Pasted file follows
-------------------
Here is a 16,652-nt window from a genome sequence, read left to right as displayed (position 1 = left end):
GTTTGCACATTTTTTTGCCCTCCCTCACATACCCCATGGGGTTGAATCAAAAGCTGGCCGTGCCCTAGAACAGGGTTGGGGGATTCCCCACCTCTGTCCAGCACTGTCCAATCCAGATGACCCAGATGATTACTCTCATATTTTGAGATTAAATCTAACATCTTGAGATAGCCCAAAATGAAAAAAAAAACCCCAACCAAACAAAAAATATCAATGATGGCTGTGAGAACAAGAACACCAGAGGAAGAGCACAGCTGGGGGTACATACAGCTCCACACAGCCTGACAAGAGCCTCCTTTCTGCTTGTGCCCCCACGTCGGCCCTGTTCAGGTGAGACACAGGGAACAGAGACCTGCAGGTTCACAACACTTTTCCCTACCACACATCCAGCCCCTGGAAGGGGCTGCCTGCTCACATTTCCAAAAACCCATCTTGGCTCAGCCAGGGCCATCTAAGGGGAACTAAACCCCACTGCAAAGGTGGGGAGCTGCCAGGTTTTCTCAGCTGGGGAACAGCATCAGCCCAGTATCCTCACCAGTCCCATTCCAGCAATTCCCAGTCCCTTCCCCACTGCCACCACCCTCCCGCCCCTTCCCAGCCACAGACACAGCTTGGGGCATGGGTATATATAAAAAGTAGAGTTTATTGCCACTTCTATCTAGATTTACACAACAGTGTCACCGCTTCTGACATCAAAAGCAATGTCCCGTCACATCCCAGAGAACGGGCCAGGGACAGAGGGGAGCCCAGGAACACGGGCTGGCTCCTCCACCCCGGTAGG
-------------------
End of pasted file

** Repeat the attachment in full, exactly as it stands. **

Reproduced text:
Here is a 16,652-nt window from a genome sequence, read left to right as displayed (position 1 = left end):
GTTTGCACATTTTTTTGCCCTCCCTCACATACCCCATGGGGTTGAATCAAAAGCTGGCCGTGCCCTAGAACAGGGTTGGGGGATTCCCCACCTCTGTCCAGCACTGTCCAATCCAGATGACCCAGATGATTACTCTCATATTTTGAGATTAAATCTAACATCTTGAGATAGCCCAAAATGAAAAAAAAAACCCCAACCAAACAAAAAATATCAATGATGGCTGTGAGAACAAGAACACCAGAGGAAGAGCACAGCTGGGGGTACATACAGCTCCACACAGCCTGACAAGAGCCTCCTTTCTGCTTGTGCCCCCACGTCGGCCCTGTTCAGGTGAGACACAGGGAACAGAGACCTGCAGGTTCACAACACTTTTCCCTACCACACATCCAGCCCCTGGAAGGGGCTGCCTGCTCACATTTCCAAAAACCCATCTTGGCTCAGCCAGGGCCATCTAAGGGGAACTAAACCCCACTGCAAAGGTGGGGAGCTGCCAGGTTTTCTCAGCTGGGGAACAGCATCAGCCCAGTATCCTCACCAGTCCCATTCCAGCAATTCCCAGTCCCTTCCCCACTGCCACCACCCTCCCGCCCCTTCCCAGCCACAGACACAGCTTGGGGCATGGGTATATATAAAAAGTAGAGTTTATTGCCACTTCTATCTAGATTTACACAACAGTGTCACCGCTTCTGACATCAAAAGCAATGTCCCGTCACATCCCAGAGAACGGGCCAGGGACAGAGGGGAGCCCAGGAACACGGGCTGGCTCCTCCACCCCGGTAGG